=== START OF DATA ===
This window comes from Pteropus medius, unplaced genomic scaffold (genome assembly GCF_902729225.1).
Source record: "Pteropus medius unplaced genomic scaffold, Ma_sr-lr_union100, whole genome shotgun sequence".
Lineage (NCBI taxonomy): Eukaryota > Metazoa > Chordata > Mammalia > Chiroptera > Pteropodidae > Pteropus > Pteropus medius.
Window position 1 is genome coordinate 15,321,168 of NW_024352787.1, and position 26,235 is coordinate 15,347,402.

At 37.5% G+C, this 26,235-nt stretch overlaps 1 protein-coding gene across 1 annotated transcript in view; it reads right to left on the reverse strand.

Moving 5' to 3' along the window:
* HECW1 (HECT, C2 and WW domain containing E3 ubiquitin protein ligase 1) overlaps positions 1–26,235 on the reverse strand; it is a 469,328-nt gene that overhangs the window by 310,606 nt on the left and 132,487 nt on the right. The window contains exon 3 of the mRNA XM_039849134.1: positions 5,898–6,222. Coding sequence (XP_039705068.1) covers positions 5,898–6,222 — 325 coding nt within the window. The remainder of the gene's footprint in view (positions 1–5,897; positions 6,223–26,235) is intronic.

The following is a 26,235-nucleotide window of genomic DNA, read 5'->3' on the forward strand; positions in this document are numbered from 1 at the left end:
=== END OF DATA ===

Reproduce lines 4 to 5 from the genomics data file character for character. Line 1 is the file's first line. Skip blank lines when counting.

Window position 1 is genome coordinate 15,321,168 of NW_024352787.1, and position 26,235 is coordinate 15,347,402.

At 37.5% G+C, this 26,235-nt stretch overlaps 1 protein-coding gene across 1 annotated transcript in view; it reads right to left on the reverse strand.